An article published in the journal “Physical Review Letters” describes a new model of the universe that proposes that it exists on the edge of an expanding bubble in a five-dimension space-time. A team of researchers from the Swedish University of Uppsala used string theory to hypothesize that the matter existing in the universe is accomodated at the edges of strings that extend into the fifth dimension. According to this hypothesis, what is called dark energy is an effect described by a cosmological constant in the four-dimension Friedmann equations.
ESA has announced the success of the mission of its GomX-4B nanosatellite in testing new miniaturized technologies that allow really tiny satellites to navigate in space thanks to tiny liquid butane propellers and the positioning system called star tracker to use instruments such as HyperScout, a hyperspectral camera. So far, CubeSat nanosatellites were normally devoid of propulsion systems so this one opens a new era by proving that there are cases in which a shoebox-sized satellite can do the job that until now was the prerogative of satellites hundreds of times more massive with enormously lower costs.
Various telescopes such as the Hubble Space Telescope, the SOFIA flying telescope and the ALMA radio telescope were used to examine the innermost region of Comet 46P/Wirtanen, nicknamed the Christmas comet because in recent days it made an Earth flyby. This expression has to be considered in a broad sense since it reached 11.6 million kilometers (more than 7 million miles) on December 16. This was enough to obtain interesting information such as the detection of hydrogen cyanide molecules in its nucleus by ALMA.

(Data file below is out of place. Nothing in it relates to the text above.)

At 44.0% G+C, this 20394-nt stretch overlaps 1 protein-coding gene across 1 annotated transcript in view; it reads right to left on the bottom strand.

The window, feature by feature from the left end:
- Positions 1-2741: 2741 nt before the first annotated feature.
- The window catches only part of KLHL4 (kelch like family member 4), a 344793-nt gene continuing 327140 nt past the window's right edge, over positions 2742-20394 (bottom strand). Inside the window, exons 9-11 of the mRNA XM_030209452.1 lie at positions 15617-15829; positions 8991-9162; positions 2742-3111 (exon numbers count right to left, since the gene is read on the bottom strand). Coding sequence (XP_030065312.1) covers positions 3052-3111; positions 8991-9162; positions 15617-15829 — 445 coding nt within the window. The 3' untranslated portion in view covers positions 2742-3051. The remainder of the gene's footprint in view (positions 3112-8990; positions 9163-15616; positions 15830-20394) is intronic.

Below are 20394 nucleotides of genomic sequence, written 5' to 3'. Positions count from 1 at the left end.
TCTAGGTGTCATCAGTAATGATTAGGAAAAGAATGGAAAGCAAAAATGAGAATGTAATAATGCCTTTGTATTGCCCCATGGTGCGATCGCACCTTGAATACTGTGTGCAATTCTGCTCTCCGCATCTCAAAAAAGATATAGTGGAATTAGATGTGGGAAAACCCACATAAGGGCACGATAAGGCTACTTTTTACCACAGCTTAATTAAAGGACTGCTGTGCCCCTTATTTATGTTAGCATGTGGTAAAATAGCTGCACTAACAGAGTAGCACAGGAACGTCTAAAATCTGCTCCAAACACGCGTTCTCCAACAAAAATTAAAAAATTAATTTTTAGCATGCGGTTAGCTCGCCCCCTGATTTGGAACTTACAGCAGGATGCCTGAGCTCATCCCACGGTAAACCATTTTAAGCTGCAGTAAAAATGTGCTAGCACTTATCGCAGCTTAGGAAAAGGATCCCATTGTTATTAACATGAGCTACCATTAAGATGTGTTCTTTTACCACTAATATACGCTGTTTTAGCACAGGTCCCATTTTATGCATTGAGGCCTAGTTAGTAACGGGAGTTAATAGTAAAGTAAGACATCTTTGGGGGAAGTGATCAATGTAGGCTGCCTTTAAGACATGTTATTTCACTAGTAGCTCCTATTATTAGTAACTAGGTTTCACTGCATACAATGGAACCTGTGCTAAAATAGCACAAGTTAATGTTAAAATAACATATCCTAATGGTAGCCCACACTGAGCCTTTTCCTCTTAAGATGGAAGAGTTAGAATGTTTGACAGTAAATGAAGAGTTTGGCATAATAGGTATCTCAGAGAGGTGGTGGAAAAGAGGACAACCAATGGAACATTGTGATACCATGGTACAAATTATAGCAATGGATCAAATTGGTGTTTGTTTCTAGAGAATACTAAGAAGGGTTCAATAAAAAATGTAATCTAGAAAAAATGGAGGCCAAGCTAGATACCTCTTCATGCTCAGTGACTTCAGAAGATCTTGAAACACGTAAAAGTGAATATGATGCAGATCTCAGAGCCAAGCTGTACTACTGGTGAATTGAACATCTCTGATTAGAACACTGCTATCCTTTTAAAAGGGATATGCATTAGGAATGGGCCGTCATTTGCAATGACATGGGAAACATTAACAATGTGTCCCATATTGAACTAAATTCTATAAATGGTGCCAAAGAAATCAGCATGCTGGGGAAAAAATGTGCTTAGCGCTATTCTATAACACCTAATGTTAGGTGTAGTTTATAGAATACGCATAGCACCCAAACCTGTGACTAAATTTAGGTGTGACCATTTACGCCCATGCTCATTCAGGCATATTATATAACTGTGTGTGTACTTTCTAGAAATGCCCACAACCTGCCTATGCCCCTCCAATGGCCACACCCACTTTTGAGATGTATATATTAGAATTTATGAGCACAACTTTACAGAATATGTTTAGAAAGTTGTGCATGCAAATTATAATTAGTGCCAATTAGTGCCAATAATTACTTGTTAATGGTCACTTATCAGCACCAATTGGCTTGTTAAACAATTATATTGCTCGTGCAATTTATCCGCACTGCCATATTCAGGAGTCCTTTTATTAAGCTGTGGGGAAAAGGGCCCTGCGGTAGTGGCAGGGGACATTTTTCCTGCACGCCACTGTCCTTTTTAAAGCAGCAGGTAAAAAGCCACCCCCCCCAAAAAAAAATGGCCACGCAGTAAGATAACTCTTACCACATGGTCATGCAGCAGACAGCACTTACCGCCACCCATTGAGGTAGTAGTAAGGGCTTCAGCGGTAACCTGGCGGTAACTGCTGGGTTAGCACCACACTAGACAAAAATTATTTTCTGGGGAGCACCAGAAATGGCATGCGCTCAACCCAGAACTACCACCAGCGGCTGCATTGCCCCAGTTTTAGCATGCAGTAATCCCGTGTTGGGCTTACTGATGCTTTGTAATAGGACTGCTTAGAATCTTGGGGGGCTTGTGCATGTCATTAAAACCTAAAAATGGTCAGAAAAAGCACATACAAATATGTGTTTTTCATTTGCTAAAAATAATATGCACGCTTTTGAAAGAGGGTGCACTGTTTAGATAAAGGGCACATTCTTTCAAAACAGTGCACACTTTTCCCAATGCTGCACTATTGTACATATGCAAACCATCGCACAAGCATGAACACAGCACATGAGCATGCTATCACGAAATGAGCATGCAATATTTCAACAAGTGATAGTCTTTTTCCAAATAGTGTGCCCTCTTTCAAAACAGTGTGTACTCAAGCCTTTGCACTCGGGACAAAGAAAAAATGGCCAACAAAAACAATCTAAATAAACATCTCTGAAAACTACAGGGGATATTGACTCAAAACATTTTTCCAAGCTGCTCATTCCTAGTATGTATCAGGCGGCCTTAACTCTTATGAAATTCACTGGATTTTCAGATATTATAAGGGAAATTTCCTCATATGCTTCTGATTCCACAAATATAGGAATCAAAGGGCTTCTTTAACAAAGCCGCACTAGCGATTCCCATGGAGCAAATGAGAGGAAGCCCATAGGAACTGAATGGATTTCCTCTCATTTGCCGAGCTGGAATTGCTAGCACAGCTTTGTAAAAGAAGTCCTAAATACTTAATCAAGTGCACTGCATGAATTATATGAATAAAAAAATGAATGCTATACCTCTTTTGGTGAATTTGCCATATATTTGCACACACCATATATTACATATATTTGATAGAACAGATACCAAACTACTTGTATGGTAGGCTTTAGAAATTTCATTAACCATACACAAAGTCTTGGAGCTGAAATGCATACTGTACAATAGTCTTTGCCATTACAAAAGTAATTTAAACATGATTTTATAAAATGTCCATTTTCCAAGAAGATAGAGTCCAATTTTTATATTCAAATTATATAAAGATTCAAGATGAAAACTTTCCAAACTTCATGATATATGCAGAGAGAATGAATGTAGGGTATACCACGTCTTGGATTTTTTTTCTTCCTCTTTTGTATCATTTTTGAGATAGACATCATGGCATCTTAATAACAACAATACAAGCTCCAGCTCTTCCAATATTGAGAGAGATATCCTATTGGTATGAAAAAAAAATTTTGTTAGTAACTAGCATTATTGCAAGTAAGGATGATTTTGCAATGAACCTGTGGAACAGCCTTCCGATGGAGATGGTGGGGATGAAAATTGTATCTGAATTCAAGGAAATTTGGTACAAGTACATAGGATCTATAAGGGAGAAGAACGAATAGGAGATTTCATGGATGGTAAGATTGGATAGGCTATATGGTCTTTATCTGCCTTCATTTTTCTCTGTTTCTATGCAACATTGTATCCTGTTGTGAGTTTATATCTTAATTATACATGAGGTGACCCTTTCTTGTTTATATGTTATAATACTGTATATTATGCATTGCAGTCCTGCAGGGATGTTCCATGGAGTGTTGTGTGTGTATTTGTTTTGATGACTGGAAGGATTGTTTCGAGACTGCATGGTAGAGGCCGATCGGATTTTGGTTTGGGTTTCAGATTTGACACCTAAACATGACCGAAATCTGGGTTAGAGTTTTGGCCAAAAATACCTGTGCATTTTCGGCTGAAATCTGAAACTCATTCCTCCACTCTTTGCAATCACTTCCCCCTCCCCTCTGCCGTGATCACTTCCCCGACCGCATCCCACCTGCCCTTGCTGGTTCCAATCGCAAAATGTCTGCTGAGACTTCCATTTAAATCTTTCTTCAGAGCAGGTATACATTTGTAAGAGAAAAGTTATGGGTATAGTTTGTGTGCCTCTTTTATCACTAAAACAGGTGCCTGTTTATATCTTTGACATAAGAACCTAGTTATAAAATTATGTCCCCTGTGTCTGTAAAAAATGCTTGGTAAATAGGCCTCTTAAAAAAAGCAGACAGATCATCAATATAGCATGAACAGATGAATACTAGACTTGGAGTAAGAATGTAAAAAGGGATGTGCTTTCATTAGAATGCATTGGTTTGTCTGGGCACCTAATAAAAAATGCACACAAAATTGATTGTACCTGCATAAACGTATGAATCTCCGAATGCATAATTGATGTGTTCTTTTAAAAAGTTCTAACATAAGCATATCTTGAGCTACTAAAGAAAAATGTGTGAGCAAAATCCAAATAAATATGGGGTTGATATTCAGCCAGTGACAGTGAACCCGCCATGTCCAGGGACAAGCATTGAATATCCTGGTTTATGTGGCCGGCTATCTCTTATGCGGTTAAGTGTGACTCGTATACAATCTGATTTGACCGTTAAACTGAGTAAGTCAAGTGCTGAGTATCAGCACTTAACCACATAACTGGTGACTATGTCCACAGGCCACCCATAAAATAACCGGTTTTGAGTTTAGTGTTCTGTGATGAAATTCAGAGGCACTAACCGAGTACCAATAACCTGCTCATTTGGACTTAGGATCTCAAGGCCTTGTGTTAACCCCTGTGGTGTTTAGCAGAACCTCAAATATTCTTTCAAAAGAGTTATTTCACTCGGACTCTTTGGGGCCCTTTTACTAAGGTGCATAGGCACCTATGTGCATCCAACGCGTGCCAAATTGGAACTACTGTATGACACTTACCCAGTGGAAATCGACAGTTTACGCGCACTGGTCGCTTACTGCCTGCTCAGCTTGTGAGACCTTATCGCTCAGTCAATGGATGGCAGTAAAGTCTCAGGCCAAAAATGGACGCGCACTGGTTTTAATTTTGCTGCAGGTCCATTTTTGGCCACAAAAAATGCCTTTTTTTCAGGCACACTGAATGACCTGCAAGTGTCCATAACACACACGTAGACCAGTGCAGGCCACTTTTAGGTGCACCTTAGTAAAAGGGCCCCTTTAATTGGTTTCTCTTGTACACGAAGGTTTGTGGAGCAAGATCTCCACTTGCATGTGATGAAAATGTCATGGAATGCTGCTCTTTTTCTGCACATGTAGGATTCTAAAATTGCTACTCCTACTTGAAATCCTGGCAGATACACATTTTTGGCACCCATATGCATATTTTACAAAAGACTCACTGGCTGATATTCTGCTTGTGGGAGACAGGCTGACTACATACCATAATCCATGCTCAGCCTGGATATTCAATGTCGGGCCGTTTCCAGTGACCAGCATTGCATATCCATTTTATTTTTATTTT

An article published in the journal “Monthly Notices of the Royal Astronomical Society” reports the detection of a powerful stellar flare generated by the young star cataloged as NGTS J121939.5-355557 or more simply as NGTS J1219-3555. A team of astronomers used the Next-Generation Transit Survey (NGTS) telescope array in Chile to observe a rare event that could be important for exoplanet formation in a system that is still in formation.
An article published in the journal “Monthly Notices of the Royal Astronomical Society” describes a new method to detect and map the dark matter existing in galaxy clusters with a higher precision than those used so far. Mireia Montes of the University of New South Wales, Australia, and Ignacio Trujillo of the Canary Islands Institute of Astronomy, Spain, exploited the so-called intracluster light, the faint light within galaxy clusters produced by their interaction, detected in the Hubble Frontier Fields program, to map the distribution of dark matter within them.